Donald Clarke: Black Friday is a white elephant

We no longer need to covet the American way of life as our ‘stuff’ is the same as theirs

‘Until three years ago, the phrase ‘Black Friday’ had minimal recognition in this country . . . except that it was the fourth best song on Steely Dan’s second best album.’ Photograph: Rob Stothard/Getty Images

‘Until three years ago, the phrase ‘Black Friday’ had minimal recognition in this country . . . except that it was the fourth best song on Steely Dan’s second best album.’ Photograph: Rob Stothard/Getty Images

 

What did you do yesterday? Did you have a nice Black Friday? Did you draw blood fighting your way to those reduced Star Wars underpants? Has a little piece of your soul turned to lifeless anthracite?

Few phenomena boil the blood more effectively than Irish retailers’ adoption of the words “Black Friday”.

Until three years ago, the phrase had minimal recognition in this country. Black Friday is the fourth best song on Steely Dan’s second best album. (“When Black Friday comes I’m going to dig myself a hole.” Well, quite.)

A minute’s research clarifies that the words describe various horrible events in Glasgow (1918), Norway (1945) and Iran (1978).

But it is now most often taken to mean the day of sales that officially starts the Christmas shopping season.

Cultural imperialism

Why yesterday? Well, it’s the day after Thanksgiving, of course. Most everybody has that day off.

Relaxed after celebrating the annihilation of the Native American population, you feel empowered to bully your way to the head of any queue.

The whole thing is ludicrous. We may as well be marking the day after Simón Bolívar’s birthday or the day before Poland’s Constitution Day.

Welcome the US aircraft carriers to Dublin Bay. Install Donald Trump as our national buffoon too. Our surrender to the Great Satan is complete.

US cultural imperialism used to be so much more glamorous. In the grim postwar years, Europeans could be forgiven for sucking up rock’n’roll and its satellite entertainments.

We still chewed raw cabbage between teeth the colour and shape of medieval gravestones.

A man banging a wooden crate while waving a dead monkey could attract a crowd of hundreds in the average town square.

When the first hamburger arrived in Ireland, nobody was very sure if they should eat it, wear it or shoot it as an invading alien.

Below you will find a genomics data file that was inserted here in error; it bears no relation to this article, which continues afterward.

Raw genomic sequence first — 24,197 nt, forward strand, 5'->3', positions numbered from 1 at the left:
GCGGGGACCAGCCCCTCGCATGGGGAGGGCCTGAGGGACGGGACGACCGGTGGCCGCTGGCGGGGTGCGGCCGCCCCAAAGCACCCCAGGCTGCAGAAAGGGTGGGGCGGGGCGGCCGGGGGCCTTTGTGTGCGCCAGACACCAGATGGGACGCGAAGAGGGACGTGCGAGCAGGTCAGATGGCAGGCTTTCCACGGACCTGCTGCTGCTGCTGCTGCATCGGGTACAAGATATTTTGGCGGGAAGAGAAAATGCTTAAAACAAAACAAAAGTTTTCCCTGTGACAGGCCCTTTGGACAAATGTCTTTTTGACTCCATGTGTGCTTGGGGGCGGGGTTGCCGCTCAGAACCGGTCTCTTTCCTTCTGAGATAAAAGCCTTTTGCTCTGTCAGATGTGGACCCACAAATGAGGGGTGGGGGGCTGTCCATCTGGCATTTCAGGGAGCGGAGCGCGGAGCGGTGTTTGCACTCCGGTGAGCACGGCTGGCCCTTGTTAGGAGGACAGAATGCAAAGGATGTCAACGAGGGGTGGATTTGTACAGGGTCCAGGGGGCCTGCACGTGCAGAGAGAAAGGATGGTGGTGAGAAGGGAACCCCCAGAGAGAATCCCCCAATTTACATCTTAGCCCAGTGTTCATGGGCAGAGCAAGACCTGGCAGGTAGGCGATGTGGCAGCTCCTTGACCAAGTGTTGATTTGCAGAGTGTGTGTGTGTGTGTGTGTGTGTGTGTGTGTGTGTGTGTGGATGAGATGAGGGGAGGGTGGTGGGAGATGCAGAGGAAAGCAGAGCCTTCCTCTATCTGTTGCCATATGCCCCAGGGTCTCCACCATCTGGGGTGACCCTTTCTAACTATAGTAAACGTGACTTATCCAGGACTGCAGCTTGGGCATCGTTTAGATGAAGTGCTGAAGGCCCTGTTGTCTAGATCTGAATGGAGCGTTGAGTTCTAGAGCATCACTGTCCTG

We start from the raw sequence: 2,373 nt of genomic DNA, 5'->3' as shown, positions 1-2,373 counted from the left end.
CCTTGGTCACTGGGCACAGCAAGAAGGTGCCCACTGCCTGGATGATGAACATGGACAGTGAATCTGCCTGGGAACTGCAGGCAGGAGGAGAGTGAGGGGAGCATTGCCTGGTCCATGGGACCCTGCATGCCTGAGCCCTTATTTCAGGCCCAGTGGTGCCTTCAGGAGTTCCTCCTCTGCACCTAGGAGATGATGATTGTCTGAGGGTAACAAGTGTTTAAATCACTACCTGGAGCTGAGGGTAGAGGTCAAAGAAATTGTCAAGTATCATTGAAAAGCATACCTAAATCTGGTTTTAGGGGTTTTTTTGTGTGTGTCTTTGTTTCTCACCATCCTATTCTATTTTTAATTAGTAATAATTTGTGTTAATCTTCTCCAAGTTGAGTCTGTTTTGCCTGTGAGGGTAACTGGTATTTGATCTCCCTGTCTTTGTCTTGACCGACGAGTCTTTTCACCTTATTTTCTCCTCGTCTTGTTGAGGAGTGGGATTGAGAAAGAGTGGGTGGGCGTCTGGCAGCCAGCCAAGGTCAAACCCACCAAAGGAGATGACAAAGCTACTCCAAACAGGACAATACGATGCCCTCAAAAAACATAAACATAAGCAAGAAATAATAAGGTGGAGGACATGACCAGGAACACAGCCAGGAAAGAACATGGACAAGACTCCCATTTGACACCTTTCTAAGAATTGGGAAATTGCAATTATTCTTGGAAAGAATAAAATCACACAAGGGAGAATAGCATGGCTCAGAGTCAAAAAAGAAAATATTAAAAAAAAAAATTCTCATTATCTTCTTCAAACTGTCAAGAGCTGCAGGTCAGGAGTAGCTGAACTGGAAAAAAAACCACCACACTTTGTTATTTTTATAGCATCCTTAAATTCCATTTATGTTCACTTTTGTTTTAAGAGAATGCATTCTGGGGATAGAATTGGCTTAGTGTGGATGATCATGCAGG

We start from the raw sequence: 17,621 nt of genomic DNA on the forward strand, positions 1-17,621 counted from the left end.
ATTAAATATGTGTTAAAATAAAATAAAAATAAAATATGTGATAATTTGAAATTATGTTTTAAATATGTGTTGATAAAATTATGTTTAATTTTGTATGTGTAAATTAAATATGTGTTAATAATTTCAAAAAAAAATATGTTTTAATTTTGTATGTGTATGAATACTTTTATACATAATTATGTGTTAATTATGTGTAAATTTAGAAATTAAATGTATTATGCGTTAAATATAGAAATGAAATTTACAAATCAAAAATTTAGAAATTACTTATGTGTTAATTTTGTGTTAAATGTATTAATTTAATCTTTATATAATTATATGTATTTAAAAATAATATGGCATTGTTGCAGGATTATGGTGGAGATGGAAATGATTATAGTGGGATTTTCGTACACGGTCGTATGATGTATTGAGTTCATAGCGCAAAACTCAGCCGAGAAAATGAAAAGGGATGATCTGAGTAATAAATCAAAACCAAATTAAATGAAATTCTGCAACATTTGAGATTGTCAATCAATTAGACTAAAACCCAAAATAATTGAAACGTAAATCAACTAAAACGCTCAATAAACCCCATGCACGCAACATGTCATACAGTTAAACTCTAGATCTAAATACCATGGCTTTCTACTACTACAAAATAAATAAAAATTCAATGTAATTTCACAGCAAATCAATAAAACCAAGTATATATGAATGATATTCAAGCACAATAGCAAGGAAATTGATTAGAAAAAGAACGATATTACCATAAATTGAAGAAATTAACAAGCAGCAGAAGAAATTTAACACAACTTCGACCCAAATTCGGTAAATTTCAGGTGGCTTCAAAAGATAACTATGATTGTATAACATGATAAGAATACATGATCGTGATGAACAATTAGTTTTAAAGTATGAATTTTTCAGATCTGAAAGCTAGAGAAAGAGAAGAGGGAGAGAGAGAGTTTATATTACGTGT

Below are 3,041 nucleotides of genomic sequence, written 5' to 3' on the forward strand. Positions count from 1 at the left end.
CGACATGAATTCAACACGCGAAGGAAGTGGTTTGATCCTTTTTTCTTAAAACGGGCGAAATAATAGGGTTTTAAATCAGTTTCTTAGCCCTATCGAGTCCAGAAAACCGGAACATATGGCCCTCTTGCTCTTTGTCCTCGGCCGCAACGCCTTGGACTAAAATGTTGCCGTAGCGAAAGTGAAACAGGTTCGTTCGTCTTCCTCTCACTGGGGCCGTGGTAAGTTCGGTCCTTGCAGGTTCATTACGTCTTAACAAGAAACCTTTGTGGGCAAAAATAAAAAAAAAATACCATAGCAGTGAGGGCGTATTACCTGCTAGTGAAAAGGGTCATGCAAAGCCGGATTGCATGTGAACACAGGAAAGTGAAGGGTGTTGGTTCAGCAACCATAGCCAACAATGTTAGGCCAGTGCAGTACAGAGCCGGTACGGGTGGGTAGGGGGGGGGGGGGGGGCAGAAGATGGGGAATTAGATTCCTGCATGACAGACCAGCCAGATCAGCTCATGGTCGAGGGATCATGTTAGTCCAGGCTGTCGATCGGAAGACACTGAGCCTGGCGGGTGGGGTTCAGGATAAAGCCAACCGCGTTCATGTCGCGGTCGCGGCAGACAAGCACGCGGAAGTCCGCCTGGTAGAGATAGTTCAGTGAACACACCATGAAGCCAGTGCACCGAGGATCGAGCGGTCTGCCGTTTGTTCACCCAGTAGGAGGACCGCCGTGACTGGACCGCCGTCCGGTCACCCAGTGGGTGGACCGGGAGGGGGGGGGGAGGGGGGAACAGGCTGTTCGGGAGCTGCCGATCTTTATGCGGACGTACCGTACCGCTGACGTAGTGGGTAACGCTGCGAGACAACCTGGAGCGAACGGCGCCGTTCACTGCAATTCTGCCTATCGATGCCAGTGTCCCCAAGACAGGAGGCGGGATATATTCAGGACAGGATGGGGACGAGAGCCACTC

Don’t believe elderly nostalgia addicts. Almost everything was useless until about 1990. It was easier to get a home phone installed in Ceausescu’s Romania than it was in Haughey’s Ireland.

Findus Crispy Pancakes counted as exotic food. Showbands still roamed the land.

It was a real challenge to look sad for your parents when you finally got to emigrate.

“Boo-hoo! Now I won’t get to shiver in front of the two-bar heater waiting for Bunny Carr’s Quicksilver.”

Delicious future

In that sort of environment, you would have been crazy not to have been drawn to the impossible excitement of US popular culture.

And they had so much stuff. They had answering machines a decade before they became common in Europe. Video recorders arrived much earlier.

Watching the average American house on television was like staring through a window to a delicious future, while actually going there was like entering a fantasy world. “It’s just like on the telly!” we’d say.

To get that surge today you would need to travel to Westeros, the home of Game of Thrones.

The US and western Europe have moved closer together, culturally and economically. Imagine a mid-level hotel room in Dublin.

Imagine one in Chicago. They will have the same flat-screen TV, the same room-service menu and the same throw at the end of the bed.

I am even old enough to remember being excited that a hotel room in the US would actually deliver pizza to your room. Pizza! To your room! I have become a god!

All of which makes it more peculiar we are bothering to ape the habits of our US cousins.

When they seemed so much glossier and so much richer, it was natural. (You still get a bit of this in radio commercials that inexplicably encourage voice-over artists to fake American accents.)

Now that we have what they have, the bogus adoption of Black Friday makes no sense.

Shoppers like the fact that goods are reduced at a useful point in the calendar. There is no need to place it after Thanksgiving and give it the same name that Americans use.

Passing fad

Anyway, the good news is that Black Friday might be just a passing fad.

Earlier this week, Conor Pope, writing in this paper, revealed that many retailers were dissatisfied with Black Friday.

Once one shop began slashing prices, then all the rest were required to follow.

The Washington Post reports that REI, an outdoor clothing chain, is paying its employees “not to work this Friday in apparent protest against the rampant consumerism that has come to characterize the day after (and sometimes night of) Thanksgiving”.

I like the sound of this place. But could such a great tradition really wither away?

It has been so named since the mid-1970s and that’s more or less the Dark Ages in American terms.

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